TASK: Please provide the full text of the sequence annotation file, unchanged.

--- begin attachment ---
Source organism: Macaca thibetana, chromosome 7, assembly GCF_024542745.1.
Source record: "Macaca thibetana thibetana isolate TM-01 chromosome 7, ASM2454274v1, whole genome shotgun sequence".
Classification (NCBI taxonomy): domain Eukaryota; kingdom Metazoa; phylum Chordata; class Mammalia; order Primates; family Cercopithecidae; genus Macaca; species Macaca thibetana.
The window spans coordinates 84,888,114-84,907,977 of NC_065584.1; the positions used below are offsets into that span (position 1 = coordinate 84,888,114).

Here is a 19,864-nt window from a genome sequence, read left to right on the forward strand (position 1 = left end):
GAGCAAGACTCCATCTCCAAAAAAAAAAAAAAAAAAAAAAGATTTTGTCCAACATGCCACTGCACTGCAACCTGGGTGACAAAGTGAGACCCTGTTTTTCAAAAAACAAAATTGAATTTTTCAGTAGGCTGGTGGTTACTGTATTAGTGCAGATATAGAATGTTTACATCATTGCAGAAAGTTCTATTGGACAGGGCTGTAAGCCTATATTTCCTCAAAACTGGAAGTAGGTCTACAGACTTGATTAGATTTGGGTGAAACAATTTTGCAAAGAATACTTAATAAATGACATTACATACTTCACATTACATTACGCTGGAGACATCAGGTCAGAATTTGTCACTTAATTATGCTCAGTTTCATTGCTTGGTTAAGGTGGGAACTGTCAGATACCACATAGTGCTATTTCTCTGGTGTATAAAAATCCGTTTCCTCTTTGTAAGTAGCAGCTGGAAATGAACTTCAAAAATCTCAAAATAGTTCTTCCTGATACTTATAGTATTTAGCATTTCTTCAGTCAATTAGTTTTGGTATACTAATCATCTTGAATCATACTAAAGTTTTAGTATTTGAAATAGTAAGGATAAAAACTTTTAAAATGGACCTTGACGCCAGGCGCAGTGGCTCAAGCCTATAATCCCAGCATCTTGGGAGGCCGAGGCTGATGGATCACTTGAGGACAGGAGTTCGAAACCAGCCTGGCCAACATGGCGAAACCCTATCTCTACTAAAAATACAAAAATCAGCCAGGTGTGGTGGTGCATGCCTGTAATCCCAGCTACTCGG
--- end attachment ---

Source organism: Macaca thibetana, chromosome 7, assembly GCF_024542745.1.
Source record: "Macaca thibetana thibetana isolate TM-01 chromosome 7, ASM2454274v1, whole genome shotgun sequence".
Classification (NCBI taxonomy): domain Eukaryota; kingdom Metazoa; phylum Chordata; class Mammalia; order Primates; family Cercopithecidae; genus Macaca; species Macaca thibetana.
The window spans coordinates 84,888,114-84,907,977 of NC_065584.1; the positions used below are offsets into that span (position 1 = coordinate 84,888,114).

Here is a 19,864-nt window from a genome sequence, read left to right on the forward strand (position 1 = left end):
GAGCAAGACTCCATCTCCAAAAAAAAAAAAAAAAAAAAAAGATTTTGTCCAACATGCCACTGCACTGCAACCTGGGTGACAAAGTGAGACCCTGTTTTTCAAAAAACAAAATTGAATTTTTCAGTAGGCTGGTGGTTACTGTATTAGTGCAGATATAGAATGTTTACATCATTGCAGAAAGTTCTATTGGACAGGGCTGTAAGCCTATATTTCCTCAAAACTGGAAGTAGGTCTACAGACTTGATTAGATTTGGGTGAAACAATTTTGCAAAGAATACTTAATAAATGACATTACATACTTCACATTACATTACGCTGGAGACATCAGGTCAGAATTTGTCACTTAATTATGCTCAGTTTCATTGCTTGGTTAAGGTGGGAACTGTCAGATACCACATAGTGCTATTTCTCTGGTGTATAAAAATCCGTTTCCTCTTTGTAAGTAGCAGCTGGAAATGAACTTCAAAAATCTCAAAATAGTTCTTCCTGATACTTATAGTATTTAGCATTTCTTCAGTCAATTAGTTTTGGTATACTAATCATCTTGAATCATACTAAAGTTTTAGTATTTGAAATAGTAAGGATAAAAACTTTTAAAATGGACCTTGACGCCAGGCGCAGTGGCTCAAGCCTATAATCCCAGCATCTTGGGAGGCCGAGGCTGATGGATCACTTGAGGACAGGAGTTCGAAACCAGCCTGGCCAACATGGCGAAACCCTATCTCTACTAAAAATACAAAAATCAGCCAGGTGTGGTGGTGCATGCCTGTAATCCCAGCTACTCGG